On the bass and cello (and probably violin and viola as well), it seems like many aspects of proper form serve the purpose of getting ones arm over the left shoulder to play high on the fingerboard. So, are there any instruments that have been built with the left shoulder made concave?

If there haven't, is it just a chance thing that no one has thought of it or felt the need for it, or are there acoustic reasons to keep the instrument roughly symmetrical?

  • @CarlWitthoft Is this with the viola/in facing you? It's still the same side as the bass and cello, if you orient them the same.
    – awe lotta
    Nov 24, 2020 at 4:45
  • you are correct; I forgot the wrist twist. Nov 24, 2020 at 12:13

4 Answers 4


As far as double basses are concerned, it's not uncommon to see a body with something like this:

enter image description here

Just a normal double bass body, with a left shoulder cutaway (if it is really called like that). They are used to help the player on the higher positions. One company (that comes to mind) that makes such basses is Framus :

enter image description here

I understand why you ask such a question, and for a beginner it would make the playing in higher positions easier, but (speaking as a double bassist), you just get used to the "traditional" built of it.


Aside from electric instruments like @Aaron mentioned, this is not unheard of but extremely rare. I have seen a few upright basses over the years in bass shops with a cutout in the upper bout like this or even more pronounced.

enter image description here

I even found a pic of a viola with a similar feature:

enter image description here

I have never seen this on an acoustic cello or violin but I would not be surprised if there are some out there.

My take (and personal experience) is string players are used to and even rely on where the body meets the neck for physical cues on where to find upper register notes. Because of this most players prefer a symmetrical instrument. Even electric string instruments usually have some type of abbreviated shoulder because string players are used to a transition from neck to body.

As for acoustical properties, I cannot say for sure but changing the shape and symmetry of an instrument will probably have at least a minimal effect on the sound.

  • As a cellist, I can state that we do use the shoulder as a physical reference point. Nov 23, 2020 at 15:50
  • @CarlWitthoft I don’t follow your reasoning. The left hand goes up the neck on the treble side and supposedly is facilitated in reaching the upper register by the cutout. Nov 24, 2020 at 9:47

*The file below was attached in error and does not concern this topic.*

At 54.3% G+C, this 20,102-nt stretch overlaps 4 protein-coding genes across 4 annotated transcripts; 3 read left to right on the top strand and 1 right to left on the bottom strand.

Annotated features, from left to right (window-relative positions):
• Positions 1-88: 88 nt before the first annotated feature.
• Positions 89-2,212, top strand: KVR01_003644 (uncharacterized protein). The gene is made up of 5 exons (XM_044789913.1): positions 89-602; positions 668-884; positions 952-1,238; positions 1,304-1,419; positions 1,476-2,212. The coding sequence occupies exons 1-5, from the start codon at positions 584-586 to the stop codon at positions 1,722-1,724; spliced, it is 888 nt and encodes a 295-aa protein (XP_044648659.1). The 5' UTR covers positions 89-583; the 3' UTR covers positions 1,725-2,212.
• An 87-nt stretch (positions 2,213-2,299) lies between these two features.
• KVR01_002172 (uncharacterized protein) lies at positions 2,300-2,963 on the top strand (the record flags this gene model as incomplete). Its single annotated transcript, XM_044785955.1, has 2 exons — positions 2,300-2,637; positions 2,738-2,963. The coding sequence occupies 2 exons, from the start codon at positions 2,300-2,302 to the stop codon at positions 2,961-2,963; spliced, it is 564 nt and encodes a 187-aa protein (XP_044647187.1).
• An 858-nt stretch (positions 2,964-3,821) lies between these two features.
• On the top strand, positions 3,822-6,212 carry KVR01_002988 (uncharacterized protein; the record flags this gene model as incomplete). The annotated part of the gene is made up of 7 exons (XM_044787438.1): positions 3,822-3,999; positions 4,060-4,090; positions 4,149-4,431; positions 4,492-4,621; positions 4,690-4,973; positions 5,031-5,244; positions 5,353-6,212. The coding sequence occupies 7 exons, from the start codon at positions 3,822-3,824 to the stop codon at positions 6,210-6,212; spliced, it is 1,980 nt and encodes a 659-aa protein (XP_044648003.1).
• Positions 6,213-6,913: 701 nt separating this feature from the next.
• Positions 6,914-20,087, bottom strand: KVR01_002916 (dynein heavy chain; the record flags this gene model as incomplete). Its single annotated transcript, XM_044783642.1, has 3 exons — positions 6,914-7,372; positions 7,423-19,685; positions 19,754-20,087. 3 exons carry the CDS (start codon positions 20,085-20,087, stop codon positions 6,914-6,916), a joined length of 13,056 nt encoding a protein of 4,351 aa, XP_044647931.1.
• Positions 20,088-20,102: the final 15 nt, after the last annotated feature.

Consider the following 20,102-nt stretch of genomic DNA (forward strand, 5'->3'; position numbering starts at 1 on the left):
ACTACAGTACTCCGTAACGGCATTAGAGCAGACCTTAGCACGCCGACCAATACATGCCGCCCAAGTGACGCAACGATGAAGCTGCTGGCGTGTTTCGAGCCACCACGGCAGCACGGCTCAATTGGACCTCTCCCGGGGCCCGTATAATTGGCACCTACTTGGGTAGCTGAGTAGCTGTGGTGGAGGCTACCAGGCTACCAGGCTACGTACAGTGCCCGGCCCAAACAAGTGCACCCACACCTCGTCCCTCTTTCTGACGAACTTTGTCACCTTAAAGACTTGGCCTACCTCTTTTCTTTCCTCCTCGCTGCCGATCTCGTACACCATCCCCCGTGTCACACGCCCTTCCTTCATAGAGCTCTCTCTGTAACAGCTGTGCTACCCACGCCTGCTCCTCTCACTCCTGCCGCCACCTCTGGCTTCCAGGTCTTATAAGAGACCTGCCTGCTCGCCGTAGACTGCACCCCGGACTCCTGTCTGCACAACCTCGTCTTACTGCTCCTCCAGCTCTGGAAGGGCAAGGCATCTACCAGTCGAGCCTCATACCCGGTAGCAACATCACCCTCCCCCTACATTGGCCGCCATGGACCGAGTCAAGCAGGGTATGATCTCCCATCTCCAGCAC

• John, you are correct; my apologies -- too many mirror twists and I fooled myself. Nov 24, 2020 at 12:13
  • @CarlWitthoft no worries and thanks for your comment regarding the cello. As a bassist I wouldn’t get a bass like the one in the picture, I like having my left forearm support and reference point when I play in thumb position! Nov 24, 2020 at 17:23

The "electric family" of string instruments are often designed without any shoulders. The below photos come from Wikipedia's entries for electric cello and electric upright bass, and an internet search will show you lots of other designs -- much in the way that electric guitars can be shaped in myriad ways.

For acoustic instruments, one consequence of eliminating a shoulder is that it would reduce the resonant surface area of the instrument.

To really get into the nitty-gritty on this, you could find a copy of The Cambridge Companion to the Cello. Chapter 3 is devoted to cello acoustics.

There is also the extensive "Acoustical Studies on the Flat-backed and Round-backed Double Bass," which, while examining a different property of the instrument, may offer some relevant insight.

an electric cello
An electric cello

an electric bass
An electric bass


It's hard to imagine a violin/viola player having a problem with the shoulder of the instrument, even with the worst posture imaginable. The arm, in particular, just doesn't touch the instrument. The smaller size of the instrument means that even the highest note on the fingerboard can be reached by just reaching the hand across. I don't have my own video of this, but if you search for "violin highest note" you can find many examples. In reality even that isn't likely to be a problem since the very high notes are hard to play for other reasons.

Posture for violin/viola is more a product of:

  1. Something (not your hand) has to hold the instrument up.
  2. You have to reach across the fingerboard to the lowest string.
  3. Comfortable movement of the bow.

And a few optional but handy things:

  1. Being able to look at music/the conductor.
  2. Being able to stand or even walk around.

There are some alternative positions that miss 4 and 5, such as holding it like a cello or the Indian position where the player sits on the floor and the top of the instrument is braced on the player's foot, but even with those variations 1-3 really limit the options.

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